Bringing back Texas: Team of UNT faculty, staff and students work to restore our prairies

Wednesday, June 19, 2019 - 09:53
UNT's Jaime Baxter-Slye at the Pecan Creek Pollinative Prairie.
UNT's Jaime Baxter-Slye at the Pecan Creek Pollinative Prairie.

DENTON (UNT), Texas — A team of faculty, staff and students at the University of North Texas has reconstructed a native Texas tall grass prairie on a patch of land at Discovery Park.

In the works since 2016, the Pecan Creek Pollinative Prairie increases native plant and animal biodiversity on campus as well as offers outdoor education and volunteer opportunities for UNT students, faculty, staff and members of the community.

With existing prairie plants on-site, Discovery Park provided an ideal location for the prairie, said Jaime Baxter-Slye, an instructional laboratory supervisor in the Department of Biological Sciences.

“The four acres near the pond was a perfect place to build a prairie,” Baxter-Slye said. “The prairie is an ideal way to give students the opportunity to get outside for some hands-on active learning. And it's not just learning, it's training.”

Native Texas tall grass prairie habitats are among the most endangered habitat types in the state. North Central Texas was once home to about 40,000 acres of productive prairie land, filled with more than 2,200 species of native plants. Today, less than 1 percent of prairie ecosystems exist.

Members of the Departments of Biological Sciences and Philosophy and Religion have partnered for the project, as well as the student organizations Strategies for Ecology, Education, Diversity and Sustainability, the Society for Ecological Restoration and Save the Bees. The project is also in association with UNT’s Advanced Environmental Research InstituteBee Campus USATexan by Nature, the Xerces Society Million Pollinator Project and Monarch Wranglers.

In 2016, UNT became the first university in Texas to be designated a Bee Campus USA. Bee Campus USA is a sustainability organization focused on supporting pollinator species populations, which are declining rapidly across the globe.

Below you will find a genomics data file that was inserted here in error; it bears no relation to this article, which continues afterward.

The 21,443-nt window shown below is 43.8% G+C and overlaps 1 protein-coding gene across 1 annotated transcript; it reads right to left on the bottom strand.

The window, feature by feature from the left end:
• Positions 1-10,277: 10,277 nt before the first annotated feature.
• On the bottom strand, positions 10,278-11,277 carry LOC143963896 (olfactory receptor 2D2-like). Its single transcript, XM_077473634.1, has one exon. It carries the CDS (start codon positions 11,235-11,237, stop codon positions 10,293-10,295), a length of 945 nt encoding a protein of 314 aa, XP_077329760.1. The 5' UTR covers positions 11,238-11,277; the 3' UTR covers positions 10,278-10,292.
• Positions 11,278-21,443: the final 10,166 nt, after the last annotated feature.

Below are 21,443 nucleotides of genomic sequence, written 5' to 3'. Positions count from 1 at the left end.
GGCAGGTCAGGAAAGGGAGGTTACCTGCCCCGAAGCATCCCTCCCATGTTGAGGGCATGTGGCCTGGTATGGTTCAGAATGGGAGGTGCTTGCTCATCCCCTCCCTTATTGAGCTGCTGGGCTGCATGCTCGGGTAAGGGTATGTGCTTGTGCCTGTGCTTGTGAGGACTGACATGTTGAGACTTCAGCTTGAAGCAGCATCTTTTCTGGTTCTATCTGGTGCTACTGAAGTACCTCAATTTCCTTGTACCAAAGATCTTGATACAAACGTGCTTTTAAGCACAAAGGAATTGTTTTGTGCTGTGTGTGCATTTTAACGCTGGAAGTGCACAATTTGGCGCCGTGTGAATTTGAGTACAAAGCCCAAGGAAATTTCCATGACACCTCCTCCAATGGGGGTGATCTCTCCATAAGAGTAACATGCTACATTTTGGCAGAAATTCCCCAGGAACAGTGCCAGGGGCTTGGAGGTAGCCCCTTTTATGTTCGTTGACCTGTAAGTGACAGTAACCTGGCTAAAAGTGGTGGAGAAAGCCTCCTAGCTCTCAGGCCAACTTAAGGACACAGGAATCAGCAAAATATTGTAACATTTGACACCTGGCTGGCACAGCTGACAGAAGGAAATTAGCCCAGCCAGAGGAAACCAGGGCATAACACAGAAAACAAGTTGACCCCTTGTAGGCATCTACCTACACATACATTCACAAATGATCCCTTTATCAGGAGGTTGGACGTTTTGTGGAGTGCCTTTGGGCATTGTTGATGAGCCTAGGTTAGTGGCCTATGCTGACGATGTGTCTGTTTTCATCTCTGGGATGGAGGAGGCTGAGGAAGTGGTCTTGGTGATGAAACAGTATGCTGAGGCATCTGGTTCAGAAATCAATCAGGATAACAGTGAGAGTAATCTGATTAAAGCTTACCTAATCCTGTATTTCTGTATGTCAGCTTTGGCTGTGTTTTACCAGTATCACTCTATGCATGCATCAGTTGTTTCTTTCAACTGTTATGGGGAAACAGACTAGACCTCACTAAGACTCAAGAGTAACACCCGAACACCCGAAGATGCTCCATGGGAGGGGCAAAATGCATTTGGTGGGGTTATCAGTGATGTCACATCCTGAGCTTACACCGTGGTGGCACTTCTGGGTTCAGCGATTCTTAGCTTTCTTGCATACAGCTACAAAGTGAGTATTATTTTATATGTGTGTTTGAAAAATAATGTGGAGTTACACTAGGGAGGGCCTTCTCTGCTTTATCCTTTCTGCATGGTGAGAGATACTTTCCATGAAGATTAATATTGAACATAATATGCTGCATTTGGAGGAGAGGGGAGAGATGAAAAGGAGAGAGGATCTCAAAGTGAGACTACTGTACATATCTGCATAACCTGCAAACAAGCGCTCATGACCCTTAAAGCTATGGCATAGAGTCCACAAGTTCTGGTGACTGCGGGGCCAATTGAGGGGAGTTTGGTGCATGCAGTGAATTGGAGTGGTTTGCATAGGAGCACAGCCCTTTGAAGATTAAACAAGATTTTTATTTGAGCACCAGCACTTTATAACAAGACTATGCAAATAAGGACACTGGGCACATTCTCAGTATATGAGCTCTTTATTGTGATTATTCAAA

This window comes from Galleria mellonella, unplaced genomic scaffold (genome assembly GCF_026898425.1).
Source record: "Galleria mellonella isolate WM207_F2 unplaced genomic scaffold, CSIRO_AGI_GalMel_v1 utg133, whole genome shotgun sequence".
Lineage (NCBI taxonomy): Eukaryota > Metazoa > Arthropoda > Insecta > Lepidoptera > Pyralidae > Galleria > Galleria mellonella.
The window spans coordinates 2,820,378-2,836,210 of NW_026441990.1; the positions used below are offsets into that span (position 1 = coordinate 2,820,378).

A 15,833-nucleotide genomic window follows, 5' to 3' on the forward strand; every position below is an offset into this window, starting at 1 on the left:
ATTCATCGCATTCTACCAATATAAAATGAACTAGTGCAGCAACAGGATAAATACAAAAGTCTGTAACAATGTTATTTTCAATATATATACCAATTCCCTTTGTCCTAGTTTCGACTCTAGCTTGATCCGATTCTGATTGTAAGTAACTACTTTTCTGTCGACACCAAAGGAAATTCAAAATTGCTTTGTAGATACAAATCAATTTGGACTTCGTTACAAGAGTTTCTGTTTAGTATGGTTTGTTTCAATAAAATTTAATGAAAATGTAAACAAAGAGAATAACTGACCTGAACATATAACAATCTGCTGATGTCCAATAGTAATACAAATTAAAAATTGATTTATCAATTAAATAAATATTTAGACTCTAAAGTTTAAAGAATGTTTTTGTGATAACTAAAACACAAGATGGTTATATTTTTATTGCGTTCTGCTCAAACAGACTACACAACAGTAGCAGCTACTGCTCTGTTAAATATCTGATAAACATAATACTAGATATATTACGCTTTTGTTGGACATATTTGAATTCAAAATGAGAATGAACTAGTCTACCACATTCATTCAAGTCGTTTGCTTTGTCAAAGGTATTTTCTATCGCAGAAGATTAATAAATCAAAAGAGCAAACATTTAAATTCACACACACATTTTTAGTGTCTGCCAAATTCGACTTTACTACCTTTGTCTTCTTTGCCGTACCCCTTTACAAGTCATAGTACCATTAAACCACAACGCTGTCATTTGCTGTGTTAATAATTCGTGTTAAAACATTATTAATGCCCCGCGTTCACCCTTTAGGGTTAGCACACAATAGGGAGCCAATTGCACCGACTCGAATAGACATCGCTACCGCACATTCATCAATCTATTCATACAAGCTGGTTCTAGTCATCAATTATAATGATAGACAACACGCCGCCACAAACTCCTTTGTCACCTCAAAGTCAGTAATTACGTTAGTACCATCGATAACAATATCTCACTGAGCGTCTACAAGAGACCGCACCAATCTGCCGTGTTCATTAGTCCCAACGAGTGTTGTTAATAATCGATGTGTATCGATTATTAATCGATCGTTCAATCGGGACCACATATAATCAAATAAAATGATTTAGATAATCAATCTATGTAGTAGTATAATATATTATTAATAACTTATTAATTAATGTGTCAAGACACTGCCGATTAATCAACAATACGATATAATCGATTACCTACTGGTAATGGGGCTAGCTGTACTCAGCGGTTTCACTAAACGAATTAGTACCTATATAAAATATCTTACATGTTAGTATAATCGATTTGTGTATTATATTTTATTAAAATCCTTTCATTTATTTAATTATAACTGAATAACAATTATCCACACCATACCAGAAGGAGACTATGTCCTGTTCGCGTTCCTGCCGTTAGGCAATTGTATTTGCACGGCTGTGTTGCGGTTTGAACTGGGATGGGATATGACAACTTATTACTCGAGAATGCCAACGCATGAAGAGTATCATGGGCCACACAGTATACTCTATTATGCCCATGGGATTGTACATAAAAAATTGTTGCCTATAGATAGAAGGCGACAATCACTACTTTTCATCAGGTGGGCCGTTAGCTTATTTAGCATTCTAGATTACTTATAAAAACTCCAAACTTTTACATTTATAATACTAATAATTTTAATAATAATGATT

Additionally, Baxter-Slye has registered the Pollinative Prairie with the American Kestrel Partnership, and built three kestrel boxes to increase the mating potential of the bird, which utilizes grasslands for its habitat. Students monitor the boxes with nest cameras. While not on the endangered species list, kestrels do face a threat as native tall grass prairies decline. 

Since the project’s inception, more than 500 students have volunteered over 1,500 hours of their time to the project.

“All you have to do is have an open heart for the environment, and give back however you can,” Baxter-Slye said. “Plant some native plants, pick up trash, conserve water, volunteer with projects, and spread the word.”

The first phase of the project is expected to be completed this fall. It includes the preparation of three acres for planting and seeding, as well as conducting a greenhouse plant growing project to determine the best pot size for transplanting species that do not readily sprout from seed.

Phase II, beginning later this year, will add a tool shed, a pavilion for events and classes and a walking trail featuring educational signage.

In the future, Baxter-Slye plans to hold ecology and environmental science labs for classes and use the space for environmental education and volunteer events. Events will be posted to the UNT Ecology Facebook page.

The Pollinative Prairie project has received funding from UNT’s We Mean Green Fund, which actively solicits environmental sustainability project proposals from members of the UNT community to improve the university.

UNT News Service
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